How to Care for a Dachshund with a Back Injury
Dachshunds are fascinating and adorable pets, with their vibrancy and their cute little legs, and sausage-like backs. Their energy can be addictive, and when you have this dog’s company, there is never a dull moment.
Unfortunately, this oddly cute body can be both a blessing and a curse. So, what is the curse? Well, it is the elongated back that is prone to back pain and injury. Add to it the support of its tiny legs, and your Dachshund can hurt their backs worse than many other dog breeds.
While Dachshund’s back injury can be caused by an accident or old age, the most common form of back pain in Dachshunds results from a condition called Intervertebral Disc Disease (IVDD). As a dog owner, if you are wondering how to care for a dachshund with a back injury, read on to know more about IVDD, its symptoms, and what you can do to make your lovely pet feel better.
Dachshunds and Intervertebral Disc Disease (IVDD)
IVDD, a degenerative disorder that affects mainly short-legged dogs dog breeds, is a condition in which the disks in the dog’s vertebral column degenerate, causing the jelly-like substance on the inside to herniate (come out of the disc) and harden. With the jelly-like inner filling gone, the vertebral column loses its flexibility. Thus, movement is impaired, and back pain arises.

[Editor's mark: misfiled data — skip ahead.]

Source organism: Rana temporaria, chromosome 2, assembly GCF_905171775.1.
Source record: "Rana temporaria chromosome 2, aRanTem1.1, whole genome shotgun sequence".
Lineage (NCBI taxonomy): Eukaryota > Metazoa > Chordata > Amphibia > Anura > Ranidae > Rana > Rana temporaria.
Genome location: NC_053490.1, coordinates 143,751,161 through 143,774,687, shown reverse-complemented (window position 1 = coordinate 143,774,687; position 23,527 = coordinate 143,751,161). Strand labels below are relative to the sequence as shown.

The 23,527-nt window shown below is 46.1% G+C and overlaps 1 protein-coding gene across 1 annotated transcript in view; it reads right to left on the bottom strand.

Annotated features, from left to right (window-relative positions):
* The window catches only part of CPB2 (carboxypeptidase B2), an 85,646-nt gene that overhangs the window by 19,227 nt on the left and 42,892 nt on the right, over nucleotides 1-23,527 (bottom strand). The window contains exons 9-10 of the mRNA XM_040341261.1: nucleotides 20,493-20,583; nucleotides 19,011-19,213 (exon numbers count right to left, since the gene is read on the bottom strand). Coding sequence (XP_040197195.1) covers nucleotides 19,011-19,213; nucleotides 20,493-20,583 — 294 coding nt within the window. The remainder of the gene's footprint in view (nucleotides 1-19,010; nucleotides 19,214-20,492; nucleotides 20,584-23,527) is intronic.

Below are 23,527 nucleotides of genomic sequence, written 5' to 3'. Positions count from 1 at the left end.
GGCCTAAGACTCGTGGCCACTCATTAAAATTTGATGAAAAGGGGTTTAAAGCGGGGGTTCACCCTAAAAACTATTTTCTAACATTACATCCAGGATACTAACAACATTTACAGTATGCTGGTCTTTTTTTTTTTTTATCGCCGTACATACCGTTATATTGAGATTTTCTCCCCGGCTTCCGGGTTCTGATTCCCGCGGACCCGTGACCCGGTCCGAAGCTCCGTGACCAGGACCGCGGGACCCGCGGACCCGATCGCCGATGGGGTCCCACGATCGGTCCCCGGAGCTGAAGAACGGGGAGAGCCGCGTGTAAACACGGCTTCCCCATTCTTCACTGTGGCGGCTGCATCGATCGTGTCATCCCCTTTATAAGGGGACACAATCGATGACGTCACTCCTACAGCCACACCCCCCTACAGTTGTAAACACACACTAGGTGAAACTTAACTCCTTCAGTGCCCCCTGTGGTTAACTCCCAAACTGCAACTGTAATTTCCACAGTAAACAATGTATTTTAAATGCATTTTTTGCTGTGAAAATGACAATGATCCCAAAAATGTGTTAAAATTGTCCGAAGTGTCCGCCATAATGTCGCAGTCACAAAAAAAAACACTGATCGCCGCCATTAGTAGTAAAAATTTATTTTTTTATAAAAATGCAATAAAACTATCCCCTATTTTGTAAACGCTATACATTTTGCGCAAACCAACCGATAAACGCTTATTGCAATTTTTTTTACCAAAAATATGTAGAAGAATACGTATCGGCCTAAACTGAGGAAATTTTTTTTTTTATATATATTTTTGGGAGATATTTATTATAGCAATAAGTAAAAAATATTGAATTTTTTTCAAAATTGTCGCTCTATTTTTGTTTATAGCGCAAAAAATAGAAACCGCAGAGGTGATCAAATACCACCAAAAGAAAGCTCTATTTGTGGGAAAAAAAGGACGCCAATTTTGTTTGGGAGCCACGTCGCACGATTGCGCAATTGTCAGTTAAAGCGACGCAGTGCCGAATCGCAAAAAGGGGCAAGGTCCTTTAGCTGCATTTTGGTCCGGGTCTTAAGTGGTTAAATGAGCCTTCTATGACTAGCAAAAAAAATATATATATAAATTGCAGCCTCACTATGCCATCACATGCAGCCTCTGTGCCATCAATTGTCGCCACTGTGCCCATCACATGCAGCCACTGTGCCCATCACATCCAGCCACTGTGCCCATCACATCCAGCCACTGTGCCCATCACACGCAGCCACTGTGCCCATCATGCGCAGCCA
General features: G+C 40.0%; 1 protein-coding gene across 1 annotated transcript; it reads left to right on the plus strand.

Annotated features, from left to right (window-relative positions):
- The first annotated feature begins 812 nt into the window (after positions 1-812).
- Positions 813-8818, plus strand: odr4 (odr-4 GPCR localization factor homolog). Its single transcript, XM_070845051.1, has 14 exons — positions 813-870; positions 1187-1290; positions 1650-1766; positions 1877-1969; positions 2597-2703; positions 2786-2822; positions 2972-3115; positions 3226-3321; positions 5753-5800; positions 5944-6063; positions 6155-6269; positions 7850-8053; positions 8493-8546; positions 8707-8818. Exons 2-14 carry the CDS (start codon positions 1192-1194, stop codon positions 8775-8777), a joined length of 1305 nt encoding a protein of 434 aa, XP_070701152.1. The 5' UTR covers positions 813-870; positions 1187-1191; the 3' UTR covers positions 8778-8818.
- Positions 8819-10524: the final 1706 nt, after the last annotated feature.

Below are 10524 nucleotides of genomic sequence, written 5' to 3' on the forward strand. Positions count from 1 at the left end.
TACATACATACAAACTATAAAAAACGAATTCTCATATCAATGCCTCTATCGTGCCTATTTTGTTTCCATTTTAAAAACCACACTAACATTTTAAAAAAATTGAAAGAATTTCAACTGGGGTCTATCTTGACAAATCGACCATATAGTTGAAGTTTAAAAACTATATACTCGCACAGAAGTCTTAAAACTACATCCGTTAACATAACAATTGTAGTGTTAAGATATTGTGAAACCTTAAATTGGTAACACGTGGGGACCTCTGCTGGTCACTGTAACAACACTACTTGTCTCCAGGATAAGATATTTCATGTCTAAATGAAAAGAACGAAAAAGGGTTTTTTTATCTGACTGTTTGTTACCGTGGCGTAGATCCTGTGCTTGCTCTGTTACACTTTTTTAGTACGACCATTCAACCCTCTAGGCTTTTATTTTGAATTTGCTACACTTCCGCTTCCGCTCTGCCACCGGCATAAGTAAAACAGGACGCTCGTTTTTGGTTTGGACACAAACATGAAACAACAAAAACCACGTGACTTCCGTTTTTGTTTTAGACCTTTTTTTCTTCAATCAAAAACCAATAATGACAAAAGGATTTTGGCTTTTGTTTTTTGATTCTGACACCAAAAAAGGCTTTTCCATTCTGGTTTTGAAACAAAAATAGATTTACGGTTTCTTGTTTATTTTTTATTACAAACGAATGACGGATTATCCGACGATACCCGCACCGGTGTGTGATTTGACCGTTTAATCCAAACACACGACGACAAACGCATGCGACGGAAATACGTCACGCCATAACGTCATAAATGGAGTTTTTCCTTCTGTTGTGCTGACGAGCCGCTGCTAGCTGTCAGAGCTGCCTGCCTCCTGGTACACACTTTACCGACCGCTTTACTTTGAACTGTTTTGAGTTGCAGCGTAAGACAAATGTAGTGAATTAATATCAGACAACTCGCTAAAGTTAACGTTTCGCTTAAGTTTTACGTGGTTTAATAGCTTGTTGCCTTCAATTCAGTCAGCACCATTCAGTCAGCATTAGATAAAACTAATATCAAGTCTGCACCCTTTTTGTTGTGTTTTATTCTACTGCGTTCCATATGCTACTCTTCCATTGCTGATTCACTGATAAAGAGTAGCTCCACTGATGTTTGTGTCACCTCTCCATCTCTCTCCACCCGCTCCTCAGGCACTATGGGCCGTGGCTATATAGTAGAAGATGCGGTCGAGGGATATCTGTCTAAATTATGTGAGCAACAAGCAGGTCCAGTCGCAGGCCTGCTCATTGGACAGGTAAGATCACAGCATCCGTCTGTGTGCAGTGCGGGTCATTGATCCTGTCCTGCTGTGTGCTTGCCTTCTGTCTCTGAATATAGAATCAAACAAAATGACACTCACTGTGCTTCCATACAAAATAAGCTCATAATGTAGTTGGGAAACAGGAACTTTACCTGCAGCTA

But why are Dachshunds more prone to this disease? Well, blame the genes. Their short legs and long back makes the soft center material of the disk serve as a shock absorber. The long vertebral column, thus, ages more rapidly compared to that of other dogs. Therefore, we often see a larger number of younger Dachshunds getting IVDD-related or back pain when compared to young ones of other breeds.
Signs and Symptoms of IVDD
IVDD, when severe, can completely paralyze your dog. Hence, you must catch it in its early stage, so that you can get your dog the necessary treatments. Look out for these initial symptoms.
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- Your dog is reluctant to move and is distressed when you try to touch or cuddle it.
- When it walks, you notice limping or that something is wrong with the way it walks. Maybe it also walks slower than usual.